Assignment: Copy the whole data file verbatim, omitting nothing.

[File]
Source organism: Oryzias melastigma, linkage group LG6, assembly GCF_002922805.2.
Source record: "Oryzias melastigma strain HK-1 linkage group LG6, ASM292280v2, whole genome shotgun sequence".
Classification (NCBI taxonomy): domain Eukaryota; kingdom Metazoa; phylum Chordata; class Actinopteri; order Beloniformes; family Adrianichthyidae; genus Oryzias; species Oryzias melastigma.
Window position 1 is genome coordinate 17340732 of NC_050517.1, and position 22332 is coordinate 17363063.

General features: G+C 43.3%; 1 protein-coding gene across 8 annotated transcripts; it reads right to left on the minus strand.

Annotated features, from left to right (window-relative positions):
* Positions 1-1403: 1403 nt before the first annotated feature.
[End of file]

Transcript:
Source organism: Oryzias melastigma, linkage group LG6, assembly GCF_002922805.2.
Source record: "Oryzias melastigma strain HK-1 linkage group LG6, ASM292280v2, whole genome shotgun sequence".
Classification (NCBI taxonomy): domain Eukaryota; kingdom Metazoa; phylum Chordata; class Actinopteri; order Beloniformes; family Adrianichthyidae; genus Oryzias; species Oryzias melastigma.
Window position 1 is genome coordinate 17340732 of NC_050517.1, and position 22332 is coordinate 17363063.

General features: G+C 43.3%; 1 protein-coding gene across 8 annotated transcripts; it reads right to left on the minus strand.

Annotated features, from left to right (window-relative positions):
* Positions 1-1403: 1403 nt before the first annotated feature.